When raising children, we must come to the realization that they are going to grow into their own people and establish their own identities. This means that they may make different choices than their parents and that is okay.
One mother is learning this as her daughters are growing older and are straying from some of the dietary restrictions that were imposed on them since birth.
Together, the mother and daughters have agreed on a reasonable compromise to make everyone happy and comfortable.
The mother is vegan and makes her daughters pay for any meat and dairy products they want using their allowance money.
Since 2011, 41-year-old Luana Ribeira has been following a strict vegan diet. The Welsh mother-of-two also introduced her children, 13-year-old Seren and 12-year-old Ellie to the same diet and they have stuck to it for most of their lives.
However, as the girls are growing older, they have expressed the desire to expand their diet, incorporating non-vegan options into it.
Ribeira was initially conflicted about their decision. “Being vegan is hugely important to me and it was a struggle coming to terms with the fact that my daughters didn’t want to be vegan anymore,” the mother told Newsweek.
Although, she quickly came to terms with the fact that her daughters had the right to make decisions about their own bodies, which included eating a diet they believed was ideal for them.
“It was a case of them suddenly being surrounded by other kids who aren’t vegan at school and feeling like they were missing out. I was gutted and so confused as they had been so passionate about before,” Ribeira explains.
Since her children are still living under their roof, the vegan mother and her daughters reached a compromise that would allow them to eat a non-vegan diet without Ribeira having to indirectly contribute to the meat and dairy industry.
The girls are required to pay for any meat or dairy products they want with their own allowance money.
“I don’t want to contribute to the meat or dairy industries, so the compromise was that they would buy it out of their own money,” the mother said.
“I’m not happy about it, but I have to give them the freedom to make their own choices.”
The sisters earn around £80 a month, (equivalent to $100 in the U.S.). Half of their allowance goes toward non-vegan products.
Additionally, Ribeira allows them the opportunity to make more money by doing extra chores around the house.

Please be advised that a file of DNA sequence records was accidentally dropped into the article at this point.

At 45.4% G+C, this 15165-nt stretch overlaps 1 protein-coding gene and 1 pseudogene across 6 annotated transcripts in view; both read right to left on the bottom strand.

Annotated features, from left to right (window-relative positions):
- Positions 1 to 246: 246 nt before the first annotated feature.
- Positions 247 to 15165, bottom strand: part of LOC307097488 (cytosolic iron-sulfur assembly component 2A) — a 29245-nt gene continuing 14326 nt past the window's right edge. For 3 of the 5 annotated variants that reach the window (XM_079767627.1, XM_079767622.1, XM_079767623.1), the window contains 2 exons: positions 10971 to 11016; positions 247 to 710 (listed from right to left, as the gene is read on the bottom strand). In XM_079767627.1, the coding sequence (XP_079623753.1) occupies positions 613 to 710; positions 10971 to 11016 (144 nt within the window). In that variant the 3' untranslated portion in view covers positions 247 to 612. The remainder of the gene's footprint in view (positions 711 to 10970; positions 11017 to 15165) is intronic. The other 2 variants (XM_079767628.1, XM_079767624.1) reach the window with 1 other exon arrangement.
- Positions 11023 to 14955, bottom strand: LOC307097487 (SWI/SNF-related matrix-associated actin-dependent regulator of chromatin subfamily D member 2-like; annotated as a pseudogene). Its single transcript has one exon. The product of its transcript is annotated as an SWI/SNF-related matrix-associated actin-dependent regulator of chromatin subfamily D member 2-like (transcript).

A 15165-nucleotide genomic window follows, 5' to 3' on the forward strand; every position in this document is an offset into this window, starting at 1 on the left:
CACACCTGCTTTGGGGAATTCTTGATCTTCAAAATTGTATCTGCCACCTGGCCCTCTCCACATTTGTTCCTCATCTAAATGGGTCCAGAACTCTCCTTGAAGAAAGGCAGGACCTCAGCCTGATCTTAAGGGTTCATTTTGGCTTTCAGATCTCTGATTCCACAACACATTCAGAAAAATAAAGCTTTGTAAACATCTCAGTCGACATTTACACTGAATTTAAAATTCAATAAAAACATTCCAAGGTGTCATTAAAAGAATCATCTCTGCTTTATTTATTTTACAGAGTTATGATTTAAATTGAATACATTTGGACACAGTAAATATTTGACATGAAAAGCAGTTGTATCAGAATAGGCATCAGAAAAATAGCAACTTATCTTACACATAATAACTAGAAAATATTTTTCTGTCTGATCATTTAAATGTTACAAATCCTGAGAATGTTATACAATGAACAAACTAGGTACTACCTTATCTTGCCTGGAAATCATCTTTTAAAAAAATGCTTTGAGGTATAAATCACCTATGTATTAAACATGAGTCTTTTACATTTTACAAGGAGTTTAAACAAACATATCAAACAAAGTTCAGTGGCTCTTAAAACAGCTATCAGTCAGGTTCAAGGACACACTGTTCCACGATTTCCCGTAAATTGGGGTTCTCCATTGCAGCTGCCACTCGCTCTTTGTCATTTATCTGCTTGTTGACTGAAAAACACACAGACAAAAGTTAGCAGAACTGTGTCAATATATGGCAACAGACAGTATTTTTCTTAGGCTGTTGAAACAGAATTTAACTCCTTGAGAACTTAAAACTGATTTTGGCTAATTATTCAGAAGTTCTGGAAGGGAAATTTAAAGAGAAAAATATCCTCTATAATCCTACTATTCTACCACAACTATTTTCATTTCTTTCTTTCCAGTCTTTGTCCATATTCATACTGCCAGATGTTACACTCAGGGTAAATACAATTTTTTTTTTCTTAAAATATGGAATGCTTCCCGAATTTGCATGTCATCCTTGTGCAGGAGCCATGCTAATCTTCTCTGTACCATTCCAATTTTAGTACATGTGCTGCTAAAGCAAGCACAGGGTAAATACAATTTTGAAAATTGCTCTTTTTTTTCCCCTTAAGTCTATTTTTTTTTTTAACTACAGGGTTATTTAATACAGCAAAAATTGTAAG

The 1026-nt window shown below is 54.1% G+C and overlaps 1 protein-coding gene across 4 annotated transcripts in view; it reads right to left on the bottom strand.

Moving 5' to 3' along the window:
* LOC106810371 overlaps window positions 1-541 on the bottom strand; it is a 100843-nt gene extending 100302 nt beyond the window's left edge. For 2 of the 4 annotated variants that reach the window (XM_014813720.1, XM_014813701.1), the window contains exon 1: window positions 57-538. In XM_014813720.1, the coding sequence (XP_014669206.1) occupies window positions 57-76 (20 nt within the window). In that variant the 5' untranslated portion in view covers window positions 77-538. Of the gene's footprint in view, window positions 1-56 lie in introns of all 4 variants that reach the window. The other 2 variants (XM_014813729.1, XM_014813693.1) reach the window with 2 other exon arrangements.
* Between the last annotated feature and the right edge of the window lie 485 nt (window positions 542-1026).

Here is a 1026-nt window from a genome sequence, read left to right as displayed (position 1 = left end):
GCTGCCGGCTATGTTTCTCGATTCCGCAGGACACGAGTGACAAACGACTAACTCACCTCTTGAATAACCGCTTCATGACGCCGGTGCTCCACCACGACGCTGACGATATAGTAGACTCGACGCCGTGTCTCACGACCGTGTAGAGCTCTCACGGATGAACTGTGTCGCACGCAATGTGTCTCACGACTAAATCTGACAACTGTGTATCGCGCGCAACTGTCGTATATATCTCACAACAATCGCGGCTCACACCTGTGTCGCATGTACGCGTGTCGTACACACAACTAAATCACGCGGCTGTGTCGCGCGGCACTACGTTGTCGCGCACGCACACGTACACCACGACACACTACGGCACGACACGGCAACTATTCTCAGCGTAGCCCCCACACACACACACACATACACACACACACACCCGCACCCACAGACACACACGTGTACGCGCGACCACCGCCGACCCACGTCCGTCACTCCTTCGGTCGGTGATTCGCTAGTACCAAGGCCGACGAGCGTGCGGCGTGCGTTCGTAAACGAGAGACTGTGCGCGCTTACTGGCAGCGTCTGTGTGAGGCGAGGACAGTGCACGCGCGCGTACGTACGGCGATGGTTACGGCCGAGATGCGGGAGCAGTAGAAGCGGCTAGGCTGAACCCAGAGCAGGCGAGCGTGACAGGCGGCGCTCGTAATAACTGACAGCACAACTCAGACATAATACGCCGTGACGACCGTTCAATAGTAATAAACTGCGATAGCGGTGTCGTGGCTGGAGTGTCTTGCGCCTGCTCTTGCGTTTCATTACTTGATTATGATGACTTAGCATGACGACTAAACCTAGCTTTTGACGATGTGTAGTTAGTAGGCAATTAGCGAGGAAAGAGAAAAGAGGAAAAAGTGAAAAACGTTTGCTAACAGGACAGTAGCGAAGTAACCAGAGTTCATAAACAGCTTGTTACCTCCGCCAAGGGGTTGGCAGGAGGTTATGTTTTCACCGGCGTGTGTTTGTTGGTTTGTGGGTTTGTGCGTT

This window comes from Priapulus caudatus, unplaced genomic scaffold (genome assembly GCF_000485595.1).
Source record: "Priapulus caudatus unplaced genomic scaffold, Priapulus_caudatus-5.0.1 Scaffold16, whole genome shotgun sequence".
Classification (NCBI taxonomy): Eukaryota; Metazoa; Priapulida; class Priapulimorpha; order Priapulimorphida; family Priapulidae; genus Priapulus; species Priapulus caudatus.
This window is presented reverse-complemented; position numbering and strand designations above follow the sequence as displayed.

She is not the only parent struggling with raising children on veganism.
Many other vegan parents have questioned if they should enforce the same dietary restrictions on their children.
They often seek the advice of medical professionals and other parents and discuss the benefits and drawbacks before making an informed decision.
A man took to Reddit after he and his wife decided to convert from an omnivore diet to an all-vegan diet. “We have three beautiful children aged 11, nine, and five,” the father shared.
“Although the children are aware of our new vegan lifestyle, they haven’t in six months given the impression at all that they would like to convert also.”
He asked other parents when the time was right to inform them about veganism or whether they should encourage the diet at all.
“At age five, I’d just get them vegan food whenever possible and explain why step by step,” one Redditor recommended.
“If they still want to eat animal products they should be able to but personally, I’d only cook and buy vegan and would them get their stuff on their own.”
“You don’t need to convert your children to being vegan, any more than you needed to convert them to eating animal products in the first place; they’ll just eat what you give them,” another parent claimed.
Research shows that vegan diets are safe for children, but added vitamins are recommended.
Those who eat an entirely vegan diet are at risk for nutritional deficiencies including iron, zinc, calcium, and vitamin B12.
“You want to make sure your children are getting all the vitamins and nutrients their growing bodies require,” says pediatric dietician, Katie Nowacki.
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She recommends parents provide their children with vitamins and supplements to aid their growing bodies if they are following a vegan diet to endure they are receiving all the essential nutrients.
“When a child follows a vegetarian or vegan diet, it is important to ensure adequate protein intake, as protein from plants is not absorbed as easily,” she says.
“Protein is also essential to make sure your child reaches his or her full height potential.”
Additional evidence obtained by Toronto researchers revealed that vegan diets in children are relatively safe and that they found “no significant differences” in vegan children’s growth compared to children who eat meat and dairy products.
Although it was discovered that the children may be slightly underweight, there were no concerning factors found associated with veganism.
Megan Quinn is a writer at YourTango who covers entertainment and news, self, love, and relationships.